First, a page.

AAPIP Voices

Co-chair Spotlight: Romana Lee-Akiyama


Romana Lee-Akiyama is the Director of Grantmaking and Diversity & Inclusion Initiatives at WOMEN’S WAY. WOMEN’S WAY is a powerful voice for women and girls, seeking to create an equitable, just and safe future for all communities in the Greater Philadelphia region. In this dual role, she will be leading all grantmaking efforts of the organization, as well as serving as the chief strategist and advisor in all matters related to diversity and inclusion. Romana is also the co-chair of the Philadelphia Chapter of AAPIP, and played an active role in supporting Hispanics in Philanthropy and other philanthropic leaders of color in the Philadelphia region.

At the beginning of June, I had the privilege of traveling to Washington, D.C. to take part in an AAPIP Convening preceding the Joint Affinity Groups UNITY Summit. One of the very poignant discussions during that meeting was focused on leadership, and what it takes to advance social justice and equity in philanthropy. Since entering philanthropy almost three years ago as a United Way director, I learned many professional and life lessons, particularly about leadership and confidently leading with my own style of leadership.

Prior to entering philanthropy, I spent thirteen years (my entire working life) in the grassroots, community-based nonprofit sector working to empower and advance Asian American, Native Hawaiian and Pacific Islander communities. I worked at both the local and national levels, and been a voice for vulnerable communities that were disconnected from power and privilege. I entered philanthropy with clear goals and objectives: to advance and empower traditionally underserved communities by connecting them to vital resources.

Imagine my shock and adjustment when entering philanthropy from the advocacy world to discover that there continues to be an egregious amount of underfunding to vulnerable communities – including but not limited to women, Latinos, Asian American, Native Hawaiians, Pacific Islanders (AANHPIs), and boys and young men of color.

And imagine my discomfort when I was exposed to the conditions within philanthropy that make these inequities prevalent. I made it my personal mission to raise the reality of these inequities every chance I could.  Like clockwork, I continued to ring the bell of alarm to remind colleagues that we were very much missing the mark on making investments that would foster a more just and inclusive society where everyone has a chance to succeed in life.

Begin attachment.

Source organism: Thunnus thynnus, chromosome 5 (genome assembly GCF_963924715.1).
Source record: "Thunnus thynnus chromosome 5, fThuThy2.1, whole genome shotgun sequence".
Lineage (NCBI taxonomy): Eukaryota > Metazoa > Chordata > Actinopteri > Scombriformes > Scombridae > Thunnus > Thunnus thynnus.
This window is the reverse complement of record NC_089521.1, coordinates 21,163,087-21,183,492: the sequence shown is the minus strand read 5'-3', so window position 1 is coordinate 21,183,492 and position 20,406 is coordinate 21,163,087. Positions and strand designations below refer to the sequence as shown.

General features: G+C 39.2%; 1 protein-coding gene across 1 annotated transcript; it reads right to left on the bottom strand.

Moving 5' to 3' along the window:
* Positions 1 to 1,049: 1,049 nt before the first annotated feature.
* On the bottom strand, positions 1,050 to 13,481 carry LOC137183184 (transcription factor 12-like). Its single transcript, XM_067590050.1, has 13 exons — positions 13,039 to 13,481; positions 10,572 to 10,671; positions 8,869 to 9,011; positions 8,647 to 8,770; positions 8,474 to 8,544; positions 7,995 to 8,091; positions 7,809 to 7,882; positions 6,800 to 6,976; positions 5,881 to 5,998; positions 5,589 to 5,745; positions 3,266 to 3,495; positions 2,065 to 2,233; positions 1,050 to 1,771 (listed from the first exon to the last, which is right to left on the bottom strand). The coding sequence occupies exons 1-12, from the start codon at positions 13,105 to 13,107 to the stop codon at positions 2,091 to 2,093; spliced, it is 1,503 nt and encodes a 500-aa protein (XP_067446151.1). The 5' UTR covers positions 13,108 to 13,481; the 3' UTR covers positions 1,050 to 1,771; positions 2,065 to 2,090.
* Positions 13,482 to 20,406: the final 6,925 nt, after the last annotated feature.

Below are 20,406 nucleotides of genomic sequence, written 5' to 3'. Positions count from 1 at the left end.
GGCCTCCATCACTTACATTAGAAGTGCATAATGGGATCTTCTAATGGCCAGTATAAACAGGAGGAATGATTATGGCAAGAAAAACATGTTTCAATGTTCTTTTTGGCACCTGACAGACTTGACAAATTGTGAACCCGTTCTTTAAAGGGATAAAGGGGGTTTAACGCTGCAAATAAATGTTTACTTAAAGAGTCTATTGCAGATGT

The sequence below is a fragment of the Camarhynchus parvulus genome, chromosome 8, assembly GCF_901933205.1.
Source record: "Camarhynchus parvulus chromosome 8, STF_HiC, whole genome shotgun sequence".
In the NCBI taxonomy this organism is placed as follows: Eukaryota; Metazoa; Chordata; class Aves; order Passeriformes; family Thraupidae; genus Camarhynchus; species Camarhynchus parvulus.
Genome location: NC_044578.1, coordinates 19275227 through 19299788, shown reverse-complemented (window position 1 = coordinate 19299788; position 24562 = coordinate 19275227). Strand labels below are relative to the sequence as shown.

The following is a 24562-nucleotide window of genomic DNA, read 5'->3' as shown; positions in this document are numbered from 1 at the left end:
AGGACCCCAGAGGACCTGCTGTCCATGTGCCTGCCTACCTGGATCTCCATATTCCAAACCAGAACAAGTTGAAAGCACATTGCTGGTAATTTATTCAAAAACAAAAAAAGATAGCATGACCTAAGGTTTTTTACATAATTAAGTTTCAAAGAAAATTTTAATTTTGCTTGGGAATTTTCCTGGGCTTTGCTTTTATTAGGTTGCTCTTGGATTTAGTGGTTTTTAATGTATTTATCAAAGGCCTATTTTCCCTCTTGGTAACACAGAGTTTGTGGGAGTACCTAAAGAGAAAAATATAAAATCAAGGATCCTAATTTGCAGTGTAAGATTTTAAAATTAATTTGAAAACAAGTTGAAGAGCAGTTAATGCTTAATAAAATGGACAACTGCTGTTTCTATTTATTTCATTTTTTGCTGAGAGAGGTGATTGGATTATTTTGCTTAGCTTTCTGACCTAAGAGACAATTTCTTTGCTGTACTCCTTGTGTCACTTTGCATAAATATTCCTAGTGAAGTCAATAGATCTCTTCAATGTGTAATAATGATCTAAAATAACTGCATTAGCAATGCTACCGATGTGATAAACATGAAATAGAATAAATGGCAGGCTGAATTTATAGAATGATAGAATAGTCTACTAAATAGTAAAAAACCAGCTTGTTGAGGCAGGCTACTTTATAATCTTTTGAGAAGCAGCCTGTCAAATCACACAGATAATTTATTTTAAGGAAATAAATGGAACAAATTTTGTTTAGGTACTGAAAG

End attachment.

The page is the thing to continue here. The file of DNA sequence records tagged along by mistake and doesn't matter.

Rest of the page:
The challenge for people of color like me – advocates who want to be true to themselves and their social justice values – in a philanthropic setting is that it is very easy to become marginalized and isolated. Thus, one of the reasons why AAPIP as a convener is so valuable – to help us as AANHPI philanthropic professionals crowd-source our issues and help lift up behaviors that are going to get the best results for the communities that we care about, as well as maintain our sanity in the midst of the madness.

I recently left a position at a philanthropic organization to take on a new opportunity, and when I left, I was heartened to receive a card from a close colleague which said the following: “…One of the fundamental things you have imparted on me is the imperative that we all have to remain true and committed to our values and advocate for them whenever possible.” To me, this is the highest honor that I could receive – that my integrity is recognized and admired, and helped others to learn to drive towards that in this world too.

Earlier this month, I started a new position at WOMEN’S WAY as the Director of Grantmaking and Diversity & Inclusion Initiatives. I am thrilled to have found an opportunity where I will be able to focus on the intersectionality of race, gender and other points of difference in our society, all while directing a grantmaking program. Furthermore, I am more than hopeful that I have found an organization that embraces my perspective and my experiences, and believes that I will be an asset. Most importantly, through this journey of searching for my own voice, I now recognize that what I bring truly is a gift, and I can find an organization that will accept it and really value me.

Missed the Unity Summit? Check out what happened.